Children’s Concerts at Kohl Mansion
Music at Kohl Mansion presents
Based in New York City,
Monday,March 11, 2013
SOUTH SAN FRANCISCO
A student was arrested for stealinga cellphone,credit card and cash from ateacher’s desk at South San Francisco HighSchool on B Street before 9:17 a.m.Wednesday,Feb. 13.
. A vehicle was reportedly on ﬁre onSouth Canal Street before 10:55 p.m. Tuesday,Feb. 12.
. Juveniles were reportedly throw-ing water bottles at a transient on Tennis Drivebefore 4:27 p.m. Tuesday,Feb. 12.
. A home was broken into on BassettCourt before 1:19 p.m. Tuesday,Feb. 12.
A house was egged on SpruceAvenue before 2:20 a.m. on Saturday,Jan. 26.
. A man punched another man atMcGovern’s Bar on the 200 block of EastFourth Avenue before 1:33 a.m. Sunday,Feb.17.
. Someone smashed a window of ZeroDesktop on the 1500 block of Fashion IslandBoulevard before 5:05 p.m. Saturday,Feb. 16.
. A man and a woman were in aphysical ﬁght at New York Pizza on the 200block of South B Street before 1:58 a.mSunday,Feb. 10.
Two men appearedto be tampering with vehicles in an under-ground garage on the ﬁrst block of North BStreet before 9:02 p.m. Friday,Feb. 8.
Sweet and sour
A man found sugar in his gas tank andsuspected it was his ex-girlfriend onEighth Avenue in Redwood City before7:43 a.m. Friday,Feb. 8.
By Heather Murtagh
DAILY JOURNAL STAFF
Jeffrey Dollinger originally planned to pur-sue theater,well theater design,but thatrequired him to dabble in art history.It was through those required classes thatDollinger,now 43,had a realization — hereally liked looking at art. He enjoyed it morethan creating set designs. So there was achange in his educational path to study art his-tory. Dollinger’s love of art,as well as a desireto promote the educational beneﬁts of the cre-ative outlet,sparked his interest in Menlo-Park based Art in Action. Dollinger wasrecently hired on as the executive director forthe nonproﬁt,which brings quality arts educa-tion to students.Dollinger,an Ohio-native who is commut-ing from Los Angeles until this summer,hasspent the last month learning more about thelocal organization that started with the driveof a mom,Judy Sleeth.“I founded Art in Action when my daughterwas in kindergarten because I didn’t wantbudget cuts to rob her or her classmates of thevery real beneﬁts of a quality art curriculum,”Sleeth is quoted as saying on the nonproﬁt’swebsite.After 30 years,the program has grownstronger with the support of grants and volun-teers willing to roll up their sleeves. It’s awell-known effort locally,with a few pro-grams in other states,but Dollinger sees anopportunity to really grow the effort.Prior to working with children,Dollingercompleted his art history degree at Ohio StateUniversity. During his four years in college,he also worked at the Wexner Center for theArts in Columbus,Ohio. Itwas while working atWexner that Dollinger hadthe chance to reallyexplore the differentdepartments within amuseum.After graduation,heenrolled at IndianaUniversity to pursue amaster’s in art administra-tion. Dollinger worked atthe museum on campus and,as part of the pro-gram,got an internship at the Rock and RollHall of Fame and Museum in Cleveland,Ohio. Dollinger was brought on to help withthe ﬁnal capital fundraising push to build themuseum. Working there introduced Dollingerto the world of music and art — which sooften mix. He was hired on after graduationbut was then approached a few years later bya recruiter with an opportunity at the InventorsHall of Fame,which has since been rebrandedas Invent Now — a national organizationthat’s mission is to inspire invention and cre-ativity in people of all ages.Dollinger spent 16 years with the organiza-tion,leaving as the senior vice president of program development. At the start the focusreally was on inventors,most of them werenotable throughout history. But during histime there,Dollinger saw the focus shift toshowcasing current designers that inﬂuenceday-to-day technology as well as supportingchildren to think like inventors.During his 16-year tenure,he was engagedin designing,funding and running programsfor kids,college students and inventors. Oneof his biggest programs was the organization’seducational outreach program,CampInvention. It started as an outreach program.More recently it’s spread nationwide to host80,000 kids at thousands of camps.Dollinger said the 15-year growth points tothe desire for programs that encourage trialand error while giving kids the tools tobecome inventors themselves.Meeting inventors,Dollinger noticed manyalso had an artistic outlet. And,as he pointedout over coffee Wednesday morning,many of the biggest companies in Silicon Valleyrequire art for the development of successfulproducts. However,it’s often cut from schoolfunding.That’s where Dollinger,the father of a 10-year-old boy,will be focusing his efforts in hisnew role with Art in Action. In-depth curricu-lum has been created and is widely availableonline. The challenge will be growing the baseof people accessing and using it. He will work to increase the proﬁle of the organization,attract new funding and expand the number of children and schools served by its programsnationwide. First,he’ll help celebrate the non-proﬁt’s 30th anniversary at the annual lunch-eon,Atelier d’Artistes.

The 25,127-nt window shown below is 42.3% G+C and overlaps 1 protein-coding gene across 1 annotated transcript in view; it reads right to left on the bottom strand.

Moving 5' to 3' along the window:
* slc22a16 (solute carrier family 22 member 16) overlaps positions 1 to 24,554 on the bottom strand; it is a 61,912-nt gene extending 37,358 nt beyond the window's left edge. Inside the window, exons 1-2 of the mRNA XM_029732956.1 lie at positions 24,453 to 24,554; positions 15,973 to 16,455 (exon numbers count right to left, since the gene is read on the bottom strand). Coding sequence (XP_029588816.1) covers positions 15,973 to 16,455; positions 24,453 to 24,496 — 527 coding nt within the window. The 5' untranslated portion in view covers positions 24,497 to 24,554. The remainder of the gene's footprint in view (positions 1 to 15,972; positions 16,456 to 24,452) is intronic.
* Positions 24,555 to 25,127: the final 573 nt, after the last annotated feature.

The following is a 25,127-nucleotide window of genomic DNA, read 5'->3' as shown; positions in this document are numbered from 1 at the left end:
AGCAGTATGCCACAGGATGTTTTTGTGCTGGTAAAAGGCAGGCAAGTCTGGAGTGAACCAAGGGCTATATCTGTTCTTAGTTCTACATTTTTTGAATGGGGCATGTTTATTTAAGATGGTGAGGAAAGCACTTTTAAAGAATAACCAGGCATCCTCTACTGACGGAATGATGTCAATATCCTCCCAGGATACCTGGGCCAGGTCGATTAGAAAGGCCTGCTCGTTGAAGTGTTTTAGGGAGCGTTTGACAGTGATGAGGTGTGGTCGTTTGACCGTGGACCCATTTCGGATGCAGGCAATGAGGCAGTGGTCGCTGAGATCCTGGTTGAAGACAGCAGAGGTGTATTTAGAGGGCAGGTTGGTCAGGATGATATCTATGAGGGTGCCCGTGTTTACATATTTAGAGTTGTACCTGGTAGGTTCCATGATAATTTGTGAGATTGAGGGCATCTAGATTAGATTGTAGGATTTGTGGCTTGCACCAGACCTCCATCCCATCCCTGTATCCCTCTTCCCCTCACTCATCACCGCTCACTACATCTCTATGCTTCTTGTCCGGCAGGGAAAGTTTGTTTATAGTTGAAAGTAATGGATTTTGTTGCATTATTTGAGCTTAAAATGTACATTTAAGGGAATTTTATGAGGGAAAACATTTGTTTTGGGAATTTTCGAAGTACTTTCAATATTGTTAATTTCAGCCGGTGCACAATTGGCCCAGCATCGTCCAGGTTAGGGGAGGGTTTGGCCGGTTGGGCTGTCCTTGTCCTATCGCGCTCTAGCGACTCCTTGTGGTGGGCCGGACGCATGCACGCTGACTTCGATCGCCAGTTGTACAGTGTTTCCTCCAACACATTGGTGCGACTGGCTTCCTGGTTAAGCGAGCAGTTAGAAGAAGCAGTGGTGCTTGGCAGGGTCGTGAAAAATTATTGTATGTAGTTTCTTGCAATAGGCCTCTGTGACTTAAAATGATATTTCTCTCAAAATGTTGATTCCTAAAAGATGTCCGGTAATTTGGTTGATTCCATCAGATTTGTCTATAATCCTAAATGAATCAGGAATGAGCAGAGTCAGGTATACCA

Art in Action’s annual luncheon,Atelier d’Artistes,will be held from 11 a.m. to 2 p.m. Monday,March 4 at the Sharon Heights Golf & Country Club,2900 Sand Hill Road,MenloPark. Tickets are $95. For more informationvisit www.artinaction.org. Donations are alsoaccepted online.
email@example.com(650) 344-5200 ext. 105
Supporting budding artists